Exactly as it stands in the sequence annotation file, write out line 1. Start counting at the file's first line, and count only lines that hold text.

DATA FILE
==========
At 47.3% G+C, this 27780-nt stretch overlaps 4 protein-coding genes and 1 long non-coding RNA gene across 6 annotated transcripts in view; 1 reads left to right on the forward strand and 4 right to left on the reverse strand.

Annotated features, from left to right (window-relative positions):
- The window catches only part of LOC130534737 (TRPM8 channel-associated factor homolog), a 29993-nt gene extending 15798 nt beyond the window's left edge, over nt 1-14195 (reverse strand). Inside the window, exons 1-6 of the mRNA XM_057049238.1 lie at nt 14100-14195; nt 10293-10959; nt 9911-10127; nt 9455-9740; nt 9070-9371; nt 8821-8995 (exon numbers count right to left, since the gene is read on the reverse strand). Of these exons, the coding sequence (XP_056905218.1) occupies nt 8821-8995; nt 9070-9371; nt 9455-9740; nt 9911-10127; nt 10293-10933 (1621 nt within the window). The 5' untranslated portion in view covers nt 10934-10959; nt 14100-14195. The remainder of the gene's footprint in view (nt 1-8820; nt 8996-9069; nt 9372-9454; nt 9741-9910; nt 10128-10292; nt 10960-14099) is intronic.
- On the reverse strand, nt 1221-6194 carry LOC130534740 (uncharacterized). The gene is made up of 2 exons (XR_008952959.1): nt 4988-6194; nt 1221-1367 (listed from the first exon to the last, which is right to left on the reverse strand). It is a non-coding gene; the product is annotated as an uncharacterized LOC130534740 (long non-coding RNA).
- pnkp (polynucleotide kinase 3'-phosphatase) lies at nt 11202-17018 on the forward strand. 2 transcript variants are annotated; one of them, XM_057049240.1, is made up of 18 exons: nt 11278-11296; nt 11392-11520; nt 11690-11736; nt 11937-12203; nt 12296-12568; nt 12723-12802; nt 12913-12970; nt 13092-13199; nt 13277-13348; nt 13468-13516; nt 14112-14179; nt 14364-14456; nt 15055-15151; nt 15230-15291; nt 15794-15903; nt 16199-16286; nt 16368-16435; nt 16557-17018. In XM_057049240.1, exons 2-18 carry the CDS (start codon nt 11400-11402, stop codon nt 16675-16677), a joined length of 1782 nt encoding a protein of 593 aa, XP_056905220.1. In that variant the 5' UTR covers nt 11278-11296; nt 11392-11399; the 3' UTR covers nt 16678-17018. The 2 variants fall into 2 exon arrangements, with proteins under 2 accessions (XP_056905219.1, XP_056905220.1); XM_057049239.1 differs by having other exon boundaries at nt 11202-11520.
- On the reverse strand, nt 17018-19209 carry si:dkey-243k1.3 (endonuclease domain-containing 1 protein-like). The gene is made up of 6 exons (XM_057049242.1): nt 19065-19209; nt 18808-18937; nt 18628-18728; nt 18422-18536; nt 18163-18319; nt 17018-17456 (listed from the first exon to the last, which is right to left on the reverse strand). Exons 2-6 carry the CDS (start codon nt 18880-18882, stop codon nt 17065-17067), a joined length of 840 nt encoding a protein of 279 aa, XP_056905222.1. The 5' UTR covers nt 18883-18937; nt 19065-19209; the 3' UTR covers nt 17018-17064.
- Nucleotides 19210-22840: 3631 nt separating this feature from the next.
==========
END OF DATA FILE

At 47.3% G+C, this 27780-nt stretch overlaps 4 protein-coding genes and 1 long non-coding RNA gene across 6 annotated transcripts in view; 1 reads left to right on the forward strand and 4 right to left on the reverse strand.